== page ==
Started in 1997, Leesburg Bikefest has carved its name alongside Bike Week in Daytona Beach and the Sturgis Motorcycle Rally in South Dakota as one of the country’s premier motorcycle events.
In fact, it is the largest three-day motorcycle and music event in the country. Each year, thousands of bikers and spectators pack the streets of downtown Leesburg to watch motorcycle stunt shows and live concerts.
Bikefest is one of 34 events put on each year by the Leesburg Partnership, which was formed in 1994 to focus on the revitalization of downtown Leesburg and surrounding neighborhoods. In the past 25 years, the Partnership’s events have generated a $1 billion economic impact to the region, and money raised has allowed the Partnership to invest $25 million back into Leesburg, thus creating jobs, quality entertainment opportunities, quality-of-life experiences and a viable business core through the Florida MainStreet Program.
But with the unexpected cancellation of Bikefest in April due to the coronavirus, the Leesburg Partnership took a devastating financial hit. Now, the Partnership, which has done so much to reshape Leesburg through events, projects and its Main Street Program, is asking for a little help in return.
CEO Joe Shipes is urging business leaders and residents alike to attend the June 22 Leesburg City Commission meeting and convince commissioners to approve an investment package that will keep the Partnership at a sustainable level and help it continue to produce events and make physical enhancements to Leesburg. He’s also encouraging them to write a personalized letter or email to the city commission before the meeting to share stories of how the Partnership has impacted their business or organization.
“This isn’t just about helping the Leesburg Partnership,” says CEO Joe Shipes. “So many local organizations get their lifeblood from Bikefest.”
Joe likens the cancellation of Bikefest to the The Perfect Storm, a 1997 movie where a crew aboard a fishing boat is confronted by three raging weather fronts. Except in the case of the Partnership, the storm came in the form of a virus.
“If we had gotten rained out, our organization would’ve been OK because we would’ve kept the vendor and sponsorship money,” he says. “But in this situation, we canceled and had to return money. I wrote a check for all the deposits a week before everything was canceled. It ate up our reserves. You couldn’t have come up with a better scenario to kill an event.”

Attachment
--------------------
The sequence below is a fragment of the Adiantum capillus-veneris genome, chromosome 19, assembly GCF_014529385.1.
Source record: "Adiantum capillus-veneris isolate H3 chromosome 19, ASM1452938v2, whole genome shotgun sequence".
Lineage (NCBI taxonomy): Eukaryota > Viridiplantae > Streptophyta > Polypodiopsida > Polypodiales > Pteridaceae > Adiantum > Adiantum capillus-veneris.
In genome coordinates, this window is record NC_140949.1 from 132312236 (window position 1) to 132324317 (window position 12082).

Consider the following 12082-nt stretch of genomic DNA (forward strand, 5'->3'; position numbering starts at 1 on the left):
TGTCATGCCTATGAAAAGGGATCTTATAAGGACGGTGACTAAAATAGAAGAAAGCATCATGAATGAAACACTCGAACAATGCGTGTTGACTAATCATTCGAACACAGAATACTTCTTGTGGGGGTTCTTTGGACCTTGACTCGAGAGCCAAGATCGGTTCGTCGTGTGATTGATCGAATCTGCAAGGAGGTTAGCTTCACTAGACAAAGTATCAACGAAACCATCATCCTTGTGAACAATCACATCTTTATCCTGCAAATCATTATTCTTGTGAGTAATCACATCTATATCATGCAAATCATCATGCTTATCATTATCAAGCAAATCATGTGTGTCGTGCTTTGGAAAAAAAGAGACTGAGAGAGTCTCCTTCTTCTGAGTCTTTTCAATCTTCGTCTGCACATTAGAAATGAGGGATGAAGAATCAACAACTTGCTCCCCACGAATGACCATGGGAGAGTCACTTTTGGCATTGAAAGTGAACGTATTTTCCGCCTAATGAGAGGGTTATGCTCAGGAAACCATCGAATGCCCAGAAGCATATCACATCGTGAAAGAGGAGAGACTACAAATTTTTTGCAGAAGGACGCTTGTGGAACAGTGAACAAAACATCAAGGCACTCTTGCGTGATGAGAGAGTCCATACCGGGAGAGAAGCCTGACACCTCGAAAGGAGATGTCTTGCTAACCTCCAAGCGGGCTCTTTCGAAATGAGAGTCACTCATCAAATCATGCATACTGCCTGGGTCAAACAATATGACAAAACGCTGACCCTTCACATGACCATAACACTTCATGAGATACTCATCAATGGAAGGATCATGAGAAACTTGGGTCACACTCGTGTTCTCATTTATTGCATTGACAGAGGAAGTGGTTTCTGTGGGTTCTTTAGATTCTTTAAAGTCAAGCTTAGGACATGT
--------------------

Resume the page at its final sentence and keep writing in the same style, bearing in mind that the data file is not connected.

While Bikefest has been rescheduled for Nov. 13-15, it’s not a certainty if commissioners fail to approve the investment package.
“I just don’t know,” Joe says when asked about the status of the November event. “It’s going to be difficult, but I’ll do everything I can to make it happen.”
Being able to have Bikefest is important, says Leesburg Partnership President Sandy Stokes, because of how the event revs up profits for local businesses. Each year, Bikefest attracts 300,000 visitors from all 50 states.
“Bikefest generates a $200 million economic impact every year,” Sandy says. “People stay in our hotels, eat in our restaurants, shop in our stores and buy gas at our convenience stores. We really need this money because it will allow us to function proactively for the community.”
In addition to Bikefest, the Partnership puts on other events such as Leesburg Mardi Gras, the Leesburg Craft Beer, Wine and Food Festival, a Christmas Parade, and a month Food Truck-N-Flick Night. The organization supports numerous Leesburg events like Beast Feast, the Chili Cook-Off, the Leesburg Art Festival, and the Martin Luther King Parade.
Of course, the Partnership is involved in much more than events. In the mid-1990s, the vacancy rate of downtown Leesburg was 80 percent, and there was little foot traffic. Throughout the years, the Partnership completed many downtown streetscape projects, including the addition of a Towne Square with an antique clock and fountain, complemented with lighting fixtures, benches and a music system.
Before long, downtown Leesburg became a bustling place featuring renovated historic buildings filled with restaurants, gift shops, apartments, hair and nail salons and jewelry stores.
The Partnership has been provided input on other projects, including the 441 Corridor Enhancement Project, the revitalization of Venetian Gardens, Rails to Trails and the Main Street Gateway.
“Every day when the Partnership cranks up in the morning, its purpose is to revitalize downtown, beautify our city and put on great events, most of which are free,” Sandy says. “I attribute downtown Leesburg’s success to the Partnership. The organization made downtown Leesburg a place where businesses want to be and people want to come to shop, dine or participate in our many events.”
The Partnership is well-known outside of Leesburg. Not only has it won numerous awards for its events; it has also become a model for other Main Street programs. Joe has met with other city officials throughout the country who inquire about the Partnership’s events and downtown revitalization projects.
“I don’t think Leesburg would be where it is today without the Partnership,” says Dell Ross, owner of Doggibags, which opened in 1983. “The team there has done a fantastic job of making downtown an area where people want to come.”